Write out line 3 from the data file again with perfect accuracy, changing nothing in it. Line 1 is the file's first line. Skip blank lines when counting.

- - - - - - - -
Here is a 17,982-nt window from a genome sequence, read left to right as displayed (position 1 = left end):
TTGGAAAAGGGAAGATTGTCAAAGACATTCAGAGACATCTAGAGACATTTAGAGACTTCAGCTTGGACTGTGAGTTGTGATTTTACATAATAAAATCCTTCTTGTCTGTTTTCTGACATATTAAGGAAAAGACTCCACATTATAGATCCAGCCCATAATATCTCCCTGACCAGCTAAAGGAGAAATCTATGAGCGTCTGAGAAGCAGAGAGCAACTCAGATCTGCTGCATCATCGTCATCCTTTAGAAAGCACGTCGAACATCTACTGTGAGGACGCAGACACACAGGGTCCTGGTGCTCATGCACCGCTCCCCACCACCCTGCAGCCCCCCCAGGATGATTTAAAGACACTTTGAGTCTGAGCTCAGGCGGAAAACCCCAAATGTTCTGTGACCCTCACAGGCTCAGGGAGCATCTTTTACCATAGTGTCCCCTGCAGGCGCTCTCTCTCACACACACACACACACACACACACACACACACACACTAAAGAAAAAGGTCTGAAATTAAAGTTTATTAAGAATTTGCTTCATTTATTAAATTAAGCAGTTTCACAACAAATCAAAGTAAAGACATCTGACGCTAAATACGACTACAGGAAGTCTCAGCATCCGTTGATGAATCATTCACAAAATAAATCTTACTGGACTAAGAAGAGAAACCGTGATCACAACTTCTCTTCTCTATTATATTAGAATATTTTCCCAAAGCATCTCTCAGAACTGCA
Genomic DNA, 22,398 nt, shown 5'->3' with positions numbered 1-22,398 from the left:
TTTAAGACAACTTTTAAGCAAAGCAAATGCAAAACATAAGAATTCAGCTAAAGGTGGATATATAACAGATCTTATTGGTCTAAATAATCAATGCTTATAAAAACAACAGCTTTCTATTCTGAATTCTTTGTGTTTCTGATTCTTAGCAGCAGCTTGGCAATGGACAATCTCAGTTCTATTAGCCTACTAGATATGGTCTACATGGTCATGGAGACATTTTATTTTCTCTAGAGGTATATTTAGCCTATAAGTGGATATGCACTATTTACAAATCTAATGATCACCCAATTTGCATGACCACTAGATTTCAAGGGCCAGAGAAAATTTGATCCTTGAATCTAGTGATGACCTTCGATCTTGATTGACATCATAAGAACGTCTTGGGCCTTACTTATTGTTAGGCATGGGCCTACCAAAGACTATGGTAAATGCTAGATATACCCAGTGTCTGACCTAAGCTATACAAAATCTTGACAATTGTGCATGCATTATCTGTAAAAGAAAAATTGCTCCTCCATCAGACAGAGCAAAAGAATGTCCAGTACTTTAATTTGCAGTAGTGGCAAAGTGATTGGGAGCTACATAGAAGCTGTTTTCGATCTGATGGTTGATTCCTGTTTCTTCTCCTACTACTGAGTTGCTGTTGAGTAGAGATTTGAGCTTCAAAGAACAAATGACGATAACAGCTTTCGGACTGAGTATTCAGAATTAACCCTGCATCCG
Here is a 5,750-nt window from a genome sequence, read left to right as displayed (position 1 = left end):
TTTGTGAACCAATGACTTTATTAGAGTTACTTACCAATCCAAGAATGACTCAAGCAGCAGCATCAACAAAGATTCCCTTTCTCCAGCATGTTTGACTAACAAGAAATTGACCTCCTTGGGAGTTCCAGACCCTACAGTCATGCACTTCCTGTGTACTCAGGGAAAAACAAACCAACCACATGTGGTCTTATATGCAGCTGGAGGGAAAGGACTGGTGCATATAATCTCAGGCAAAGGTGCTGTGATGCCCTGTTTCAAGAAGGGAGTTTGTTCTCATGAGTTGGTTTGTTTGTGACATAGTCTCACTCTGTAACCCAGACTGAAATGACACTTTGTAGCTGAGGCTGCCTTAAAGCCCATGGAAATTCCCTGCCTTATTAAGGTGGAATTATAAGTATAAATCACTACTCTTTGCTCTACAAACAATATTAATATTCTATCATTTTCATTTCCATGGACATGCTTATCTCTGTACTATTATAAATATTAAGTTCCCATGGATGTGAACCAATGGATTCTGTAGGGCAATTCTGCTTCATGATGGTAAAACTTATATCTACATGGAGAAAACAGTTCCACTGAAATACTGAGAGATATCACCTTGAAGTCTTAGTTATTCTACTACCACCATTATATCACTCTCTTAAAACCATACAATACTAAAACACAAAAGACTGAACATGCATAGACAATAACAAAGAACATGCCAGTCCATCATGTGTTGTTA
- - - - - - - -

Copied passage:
Genomic DNA, 22,398 nt, shown 5'->3' with positions numbered 1-22,398 from the left: